This film is telling a story that is more the tragedy of, I don’t know, AIDs? Parkinsons? MS? ALS? Something that is more likely to strike someone in the middle-age, something that would progress very rapidly, something that can be fatal even with few visible physical symptoms. It feels like maybe they just picked early onset Alzheimers as the disease of choice because it’s more “buzz-worthy”.
It also feels like maybe they wanted to “raise awareness”, to make Alzheimers “sexy” by giving it to a youngish man played by a major star. To make the audience go “hey! I want to be like Mohanlal! Mohanlal has Alzheimers in this! I should care more about Alzheimers/treat Alzheimers patients better!” That’s laudable, but the thing is, Alzheimers patients aren’t “sexy”. If you go into it thinking they are going to be like Mohanlal in this, all sweet and young and moving easily, you are in for a rude awakening!
People with dementia are sweet and loving and deserving of respect and all of that, absolutely. But they are also very old, and very tired, and personal appearance is way down on the list of things they are worried about. Or rather, things their caregivers are worried about, because the dementia patients don’t worry about anything. And while dementia doesn’t have any direct physical effects, it does have an effect eventually. People don’t remember, or know how, to bath themselves, to feed themselves, to do all the necessary bodily functions. And they can get angry. Really really angry. Dangerously angry, like can harm themselves and others. Bruises and scratches aren’t unusual on both the patient and their caregiver. And they can get emotionally angry too. For a lot of people, is that the “forbidden” parts of their brain get unlocked. Sexual innuendo, racist remarks, abusive language, it all comes flooding out. Not like they are being the worst version of their previous selves, this is something completely different, something they would NEVER in their lives have even thought before, and now they are saying it. There’s a lot of lashing out, suspicion, anger. Your last memory of your relative could be them happily playing like a child, but it could also be them calling you a prostitute and a racial slur.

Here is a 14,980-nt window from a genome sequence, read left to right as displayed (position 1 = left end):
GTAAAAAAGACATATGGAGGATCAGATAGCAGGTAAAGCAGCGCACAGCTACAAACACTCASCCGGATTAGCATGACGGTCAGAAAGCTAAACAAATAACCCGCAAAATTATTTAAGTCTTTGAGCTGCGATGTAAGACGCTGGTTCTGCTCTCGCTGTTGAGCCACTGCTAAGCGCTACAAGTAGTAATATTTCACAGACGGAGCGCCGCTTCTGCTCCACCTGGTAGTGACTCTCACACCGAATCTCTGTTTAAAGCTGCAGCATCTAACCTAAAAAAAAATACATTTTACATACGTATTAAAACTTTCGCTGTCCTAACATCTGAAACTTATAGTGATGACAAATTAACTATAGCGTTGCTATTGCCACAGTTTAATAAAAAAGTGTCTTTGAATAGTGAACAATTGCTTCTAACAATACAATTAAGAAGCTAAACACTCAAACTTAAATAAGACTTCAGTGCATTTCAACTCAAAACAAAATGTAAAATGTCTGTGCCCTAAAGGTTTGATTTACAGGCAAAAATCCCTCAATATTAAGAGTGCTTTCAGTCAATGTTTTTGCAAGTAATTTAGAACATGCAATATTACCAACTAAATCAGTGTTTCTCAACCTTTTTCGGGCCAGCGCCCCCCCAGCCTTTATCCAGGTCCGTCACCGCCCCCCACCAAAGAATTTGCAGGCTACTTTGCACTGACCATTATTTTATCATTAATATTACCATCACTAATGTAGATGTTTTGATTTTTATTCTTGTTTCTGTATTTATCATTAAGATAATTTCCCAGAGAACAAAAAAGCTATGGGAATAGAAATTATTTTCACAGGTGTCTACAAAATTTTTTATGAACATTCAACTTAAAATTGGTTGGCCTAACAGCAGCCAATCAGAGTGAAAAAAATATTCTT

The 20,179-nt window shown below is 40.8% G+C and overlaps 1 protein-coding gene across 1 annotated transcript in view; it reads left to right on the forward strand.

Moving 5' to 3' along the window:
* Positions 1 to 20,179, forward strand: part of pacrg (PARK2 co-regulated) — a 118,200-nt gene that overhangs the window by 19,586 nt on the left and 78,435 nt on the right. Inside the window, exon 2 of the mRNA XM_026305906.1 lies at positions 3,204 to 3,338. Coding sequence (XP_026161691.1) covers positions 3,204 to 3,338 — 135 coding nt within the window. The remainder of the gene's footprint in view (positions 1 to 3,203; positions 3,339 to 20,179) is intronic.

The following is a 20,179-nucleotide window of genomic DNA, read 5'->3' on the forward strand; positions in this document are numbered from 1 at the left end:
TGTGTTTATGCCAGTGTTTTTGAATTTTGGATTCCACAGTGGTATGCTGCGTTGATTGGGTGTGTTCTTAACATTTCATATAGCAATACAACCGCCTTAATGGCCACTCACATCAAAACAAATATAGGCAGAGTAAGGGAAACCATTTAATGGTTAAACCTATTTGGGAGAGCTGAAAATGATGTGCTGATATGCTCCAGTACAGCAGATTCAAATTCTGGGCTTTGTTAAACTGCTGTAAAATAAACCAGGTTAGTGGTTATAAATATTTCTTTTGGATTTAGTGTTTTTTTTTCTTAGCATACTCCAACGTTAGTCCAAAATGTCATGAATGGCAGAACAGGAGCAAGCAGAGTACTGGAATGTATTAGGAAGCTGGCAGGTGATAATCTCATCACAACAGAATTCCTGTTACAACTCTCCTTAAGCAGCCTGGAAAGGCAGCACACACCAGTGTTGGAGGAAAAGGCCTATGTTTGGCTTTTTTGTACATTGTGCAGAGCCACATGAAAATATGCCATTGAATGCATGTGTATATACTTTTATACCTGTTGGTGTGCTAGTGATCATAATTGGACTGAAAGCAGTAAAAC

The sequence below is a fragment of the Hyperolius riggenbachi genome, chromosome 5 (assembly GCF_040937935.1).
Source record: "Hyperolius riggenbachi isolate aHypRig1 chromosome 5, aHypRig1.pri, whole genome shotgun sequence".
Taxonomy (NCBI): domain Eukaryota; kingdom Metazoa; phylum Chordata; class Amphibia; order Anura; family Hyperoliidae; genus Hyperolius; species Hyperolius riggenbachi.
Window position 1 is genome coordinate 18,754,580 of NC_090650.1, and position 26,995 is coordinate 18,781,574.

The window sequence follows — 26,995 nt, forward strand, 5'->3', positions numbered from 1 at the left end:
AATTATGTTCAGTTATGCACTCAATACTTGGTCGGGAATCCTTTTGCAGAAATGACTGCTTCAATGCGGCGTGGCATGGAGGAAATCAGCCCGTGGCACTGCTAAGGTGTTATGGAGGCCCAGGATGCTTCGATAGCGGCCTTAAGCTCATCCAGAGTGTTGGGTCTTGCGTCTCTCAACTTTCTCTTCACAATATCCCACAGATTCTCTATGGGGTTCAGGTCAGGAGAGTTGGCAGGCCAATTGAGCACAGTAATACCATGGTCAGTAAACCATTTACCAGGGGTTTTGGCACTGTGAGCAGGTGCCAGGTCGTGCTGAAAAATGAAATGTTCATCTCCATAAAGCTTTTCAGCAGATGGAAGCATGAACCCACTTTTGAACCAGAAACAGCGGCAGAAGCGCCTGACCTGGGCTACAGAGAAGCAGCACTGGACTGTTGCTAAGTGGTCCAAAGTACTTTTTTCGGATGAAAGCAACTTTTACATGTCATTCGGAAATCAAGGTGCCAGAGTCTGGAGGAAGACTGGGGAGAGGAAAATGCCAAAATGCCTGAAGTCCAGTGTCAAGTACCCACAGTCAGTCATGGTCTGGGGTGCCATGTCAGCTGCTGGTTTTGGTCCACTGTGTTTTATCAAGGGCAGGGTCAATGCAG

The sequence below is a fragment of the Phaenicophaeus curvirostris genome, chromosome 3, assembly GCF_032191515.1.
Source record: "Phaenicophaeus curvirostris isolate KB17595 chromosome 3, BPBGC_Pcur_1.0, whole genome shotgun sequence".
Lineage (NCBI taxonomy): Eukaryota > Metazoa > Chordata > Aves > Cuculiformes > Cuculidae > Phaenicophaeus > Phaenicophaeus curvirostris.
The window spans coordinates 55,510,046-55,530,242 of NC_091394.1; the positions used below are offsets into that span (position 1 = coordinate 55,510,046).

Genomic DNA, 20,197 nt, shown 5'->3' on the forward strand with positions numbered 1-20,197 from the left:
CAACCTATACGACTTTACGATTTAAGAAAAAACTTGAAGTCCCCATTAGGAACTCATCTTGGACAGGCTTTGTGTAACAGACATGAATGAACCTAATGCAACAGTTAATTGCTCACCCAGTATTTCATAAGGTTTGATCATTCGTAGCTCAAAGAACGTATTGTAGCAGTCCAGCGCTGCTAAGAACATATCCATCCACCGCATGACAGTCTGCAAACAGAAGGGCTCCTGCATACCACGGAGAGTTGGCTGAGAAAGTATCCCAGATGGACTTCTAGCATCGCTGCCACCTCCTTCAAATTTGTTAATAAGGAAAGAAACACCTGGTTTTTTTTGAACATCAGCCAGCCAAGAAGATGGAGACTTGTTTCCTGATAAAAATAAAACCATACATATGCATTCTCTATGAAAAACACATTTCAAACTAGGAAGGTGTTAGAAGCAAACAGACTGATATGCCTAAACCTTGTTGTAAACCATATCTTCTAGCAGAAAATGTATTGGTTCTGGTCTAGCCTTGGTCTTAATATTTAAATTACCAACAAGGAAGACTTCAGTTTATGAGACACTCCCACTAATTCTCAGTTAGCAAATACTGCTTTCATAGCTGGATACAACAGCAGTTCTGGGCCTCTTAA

So, that’s why I have a problem with this movie. It’s kind of like when an IT person watches a movie about hackers and can’t get past how impossible it would be. Except a little worse, because I feel like the film had the opportunity to show the audience what most of them will be facing as life expectancies worldwide continue to grow, and therefore so do rates of dementia.
Oh, and as for the actual content of the film, I thought all the performances were excellent, Mohanlal did a really good job showing the parts of dementia that the film required of him (confusion, childlike happiness, fear, etc.), and I really wish they would have given him a dementia induced anger scene because I know he would have knocked it out of the park and been legitimately terrifying. The actor who played the son was so good that I looked him up while watching the movie to see if he had been in anything else (only one movie, Asha Black, which looks terrible). Nedumudi was really good, although I kept getting distracted by him playing Mohanlal’s father in this and older brother/employer/friend in Thenmavin Kombathu. The wife actress irritated me a little. But I’m not sure if that was on her or the director. I felt like she played the character a bit too wide-eyed and fragile and innocent and shaken by everything, I would have appreciated a little more stillness and strength in her portrayal.
The songs were really nice too, both the visuals and the music itself. And I loved the way they built the whole community and life of the family, through the song sequences and other parts of the film, especially in the first half (I wish I could find the song sequences online, I would drop them in here). The first half interactions between the family also felt really nice, it was only in the second half when it started dealing in detail with the effects of the disease that I started to have a hard time.